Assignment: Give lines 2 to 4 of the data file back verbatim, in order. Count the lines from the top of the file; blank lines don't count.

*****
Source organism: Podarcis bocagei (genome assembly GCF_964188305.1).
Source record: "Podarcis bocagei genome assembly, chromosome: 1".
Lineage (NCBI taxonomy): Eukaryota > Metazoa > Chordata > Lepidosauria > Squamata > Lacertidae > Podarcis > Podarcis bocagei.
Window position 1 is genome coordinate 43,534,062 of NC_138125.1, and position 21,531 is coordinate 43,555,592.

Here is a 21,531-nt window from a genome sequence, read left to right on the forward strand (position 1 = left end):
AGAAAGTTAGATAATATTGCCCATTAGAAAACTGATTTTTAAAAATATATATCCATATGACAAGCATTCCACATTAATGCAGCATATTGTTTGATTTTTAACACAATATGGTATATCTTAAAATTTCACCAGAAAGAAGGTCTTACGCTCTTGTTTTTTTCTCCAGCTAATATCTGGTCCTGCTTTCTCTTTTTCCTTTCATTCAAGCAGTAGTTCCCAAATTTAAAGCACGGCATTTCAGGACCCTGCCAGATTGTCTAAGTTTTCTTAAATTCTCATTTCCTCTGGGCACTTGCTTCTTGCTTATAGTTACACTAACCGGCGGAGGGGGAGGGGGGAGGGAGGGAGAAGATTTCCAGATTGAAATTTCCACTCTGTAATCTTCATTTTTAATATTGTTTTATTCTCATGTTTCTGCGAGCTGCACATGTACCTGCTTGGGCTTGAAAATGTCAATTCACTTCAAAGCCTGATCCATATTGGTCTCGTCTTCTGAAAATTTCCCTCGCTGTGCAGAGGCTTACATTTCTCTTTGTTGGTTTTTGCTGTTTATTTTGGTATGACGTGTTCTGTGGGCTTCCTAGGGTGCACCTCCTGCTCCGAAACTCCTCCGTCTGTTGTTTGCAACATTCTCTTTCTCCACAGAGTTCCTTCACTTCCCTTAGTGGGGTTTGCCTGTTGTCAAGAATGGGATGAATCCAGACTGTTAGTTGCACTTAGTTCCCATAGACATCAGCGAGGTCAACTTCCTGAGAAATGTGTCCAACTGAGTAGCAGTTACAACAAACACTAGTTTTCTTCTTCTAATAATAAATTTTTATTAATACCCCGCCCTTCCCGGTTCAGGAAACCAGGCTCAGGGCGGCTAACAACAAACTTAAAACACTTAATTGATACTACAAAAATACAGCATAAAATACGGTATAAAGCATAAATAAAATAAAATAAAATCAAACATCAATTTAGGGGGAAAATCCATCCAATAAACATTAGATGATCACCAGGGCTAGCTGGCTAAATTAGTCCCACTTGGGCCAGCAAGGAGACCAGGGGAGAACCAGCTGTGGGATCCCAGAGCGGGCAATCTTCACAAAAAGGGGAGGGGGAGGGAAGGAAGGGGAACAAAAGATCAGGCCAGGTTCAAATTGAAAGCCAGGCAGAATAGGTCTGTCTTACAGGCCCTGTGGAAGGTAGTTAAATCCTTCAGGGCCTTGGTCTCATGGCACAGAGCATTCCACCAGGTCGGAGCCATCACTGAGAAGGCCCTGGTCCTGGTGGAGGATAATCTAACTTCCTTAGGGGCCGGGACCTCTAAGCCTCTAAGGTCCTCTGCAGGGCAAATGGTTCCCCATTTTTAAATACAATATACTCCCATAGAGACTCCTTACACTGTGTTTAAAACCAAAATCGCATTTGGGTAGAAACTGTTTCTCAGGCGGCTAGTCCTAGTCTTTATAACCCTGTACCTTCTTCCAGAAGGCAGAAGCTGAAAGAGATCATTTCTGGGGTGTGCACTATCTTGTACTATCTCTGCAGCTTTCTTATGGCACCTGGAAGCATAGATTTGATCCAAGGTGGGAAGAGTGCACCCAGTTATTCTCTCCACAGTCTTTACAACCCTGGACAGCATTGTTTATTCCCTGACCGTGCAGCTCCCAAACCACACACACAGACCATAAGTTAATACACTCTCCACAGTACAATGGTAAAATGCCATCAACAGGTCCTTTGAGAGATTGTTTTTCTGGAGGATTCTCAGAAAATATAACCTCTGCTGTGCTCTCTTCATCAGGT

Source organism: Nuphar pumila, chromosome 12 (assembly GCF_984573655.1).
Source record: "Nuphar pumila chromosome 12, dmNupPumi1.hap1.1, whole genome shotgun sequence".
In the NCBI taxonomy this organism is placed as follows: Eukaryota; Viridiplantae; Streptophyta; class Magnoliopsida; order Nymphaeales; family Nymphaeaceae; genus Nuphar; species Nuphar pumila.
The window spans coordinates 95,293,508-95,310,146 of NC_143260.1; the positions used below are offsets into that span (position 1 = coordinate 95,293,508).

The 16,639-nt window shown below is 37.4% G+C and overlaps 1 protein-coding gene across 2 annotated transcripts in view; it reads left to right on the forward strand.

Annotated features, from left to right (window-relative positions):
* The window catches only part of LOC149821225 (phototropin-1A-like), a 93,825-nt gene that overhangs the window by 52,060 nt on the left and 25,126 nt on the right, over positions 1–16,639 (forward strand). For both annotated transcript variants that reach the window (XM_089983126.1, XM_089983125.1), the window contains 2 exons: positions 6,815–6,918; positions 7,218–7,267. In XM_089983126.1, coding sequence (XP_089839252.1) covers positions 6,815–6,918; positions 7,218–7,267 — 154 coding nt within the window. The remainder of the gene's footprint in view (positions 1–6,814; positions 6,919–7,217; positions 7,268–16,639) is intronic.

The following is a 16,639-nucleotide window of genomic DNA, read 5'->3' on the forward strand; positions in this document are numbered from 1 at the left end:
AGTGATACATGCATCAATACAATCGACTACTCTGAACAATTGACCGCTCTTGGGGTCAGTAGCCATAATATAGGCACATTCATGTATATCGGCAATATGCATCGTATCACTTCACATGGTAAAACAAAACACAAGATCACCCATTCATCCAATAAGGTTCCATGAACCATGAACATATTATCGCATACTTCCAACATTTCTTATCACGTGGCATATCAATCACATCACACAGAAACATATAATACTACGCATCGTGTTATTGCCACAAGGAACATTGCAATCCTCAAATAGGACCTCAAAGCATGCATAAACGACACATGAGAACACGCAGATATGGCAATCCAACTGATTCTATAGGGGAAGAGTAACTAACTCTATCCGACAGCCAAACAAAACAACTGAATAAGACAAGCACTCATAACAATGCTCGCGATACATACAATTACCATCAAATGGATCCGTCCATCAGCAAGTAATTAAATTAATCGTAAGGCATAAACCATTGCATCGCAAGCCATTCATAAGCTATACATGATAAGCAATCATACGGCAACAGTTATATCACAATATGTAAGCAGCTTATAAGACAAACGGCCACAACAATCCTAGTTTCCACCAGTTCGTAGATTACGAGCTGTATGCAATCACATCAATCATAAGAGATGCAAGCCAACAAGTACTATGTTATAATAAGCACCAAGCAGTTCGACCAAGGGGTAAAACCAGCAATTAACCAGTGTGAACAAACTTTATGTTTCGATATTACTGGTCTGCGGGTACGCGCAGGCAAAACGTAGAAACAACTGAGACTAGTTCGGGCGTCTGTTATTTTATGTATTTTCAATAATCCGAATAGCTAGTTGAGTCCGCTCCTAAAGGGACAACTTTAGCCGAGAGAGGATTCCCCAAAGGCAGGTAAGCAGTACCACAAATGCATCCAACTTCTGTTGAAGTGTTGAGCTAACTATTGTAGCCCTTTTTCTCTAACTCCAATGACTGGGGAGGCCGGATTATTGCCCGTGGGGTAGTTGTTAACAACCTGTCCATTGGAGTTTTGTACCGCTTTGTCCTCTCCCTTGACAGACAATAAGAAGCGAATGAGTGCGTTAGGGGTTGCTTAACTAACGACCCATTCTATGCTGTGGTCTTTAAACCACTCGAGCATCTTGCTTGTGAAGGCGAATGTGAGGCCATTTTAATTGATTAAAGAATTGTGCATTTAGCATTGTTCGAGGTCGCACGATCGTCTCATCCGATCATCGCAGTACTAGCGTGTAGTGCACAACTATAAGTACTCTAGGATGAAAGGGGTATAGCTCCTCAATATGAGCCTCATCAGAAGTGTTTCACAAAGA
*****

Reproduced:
Source record: "Podarcis bocagei genome assembly, chromosome: 1".
Lineage (NCBI taxonomy): Eukaryota > Metazoa > Chordata > Lepidosauria > Squamata > Lacertidae > Podarcis > Podarcis bocagei.
Window position 1 is genome coordinate 43,534,062 of NC_138125.1, and position 21,531 is coordinate 43,555,592.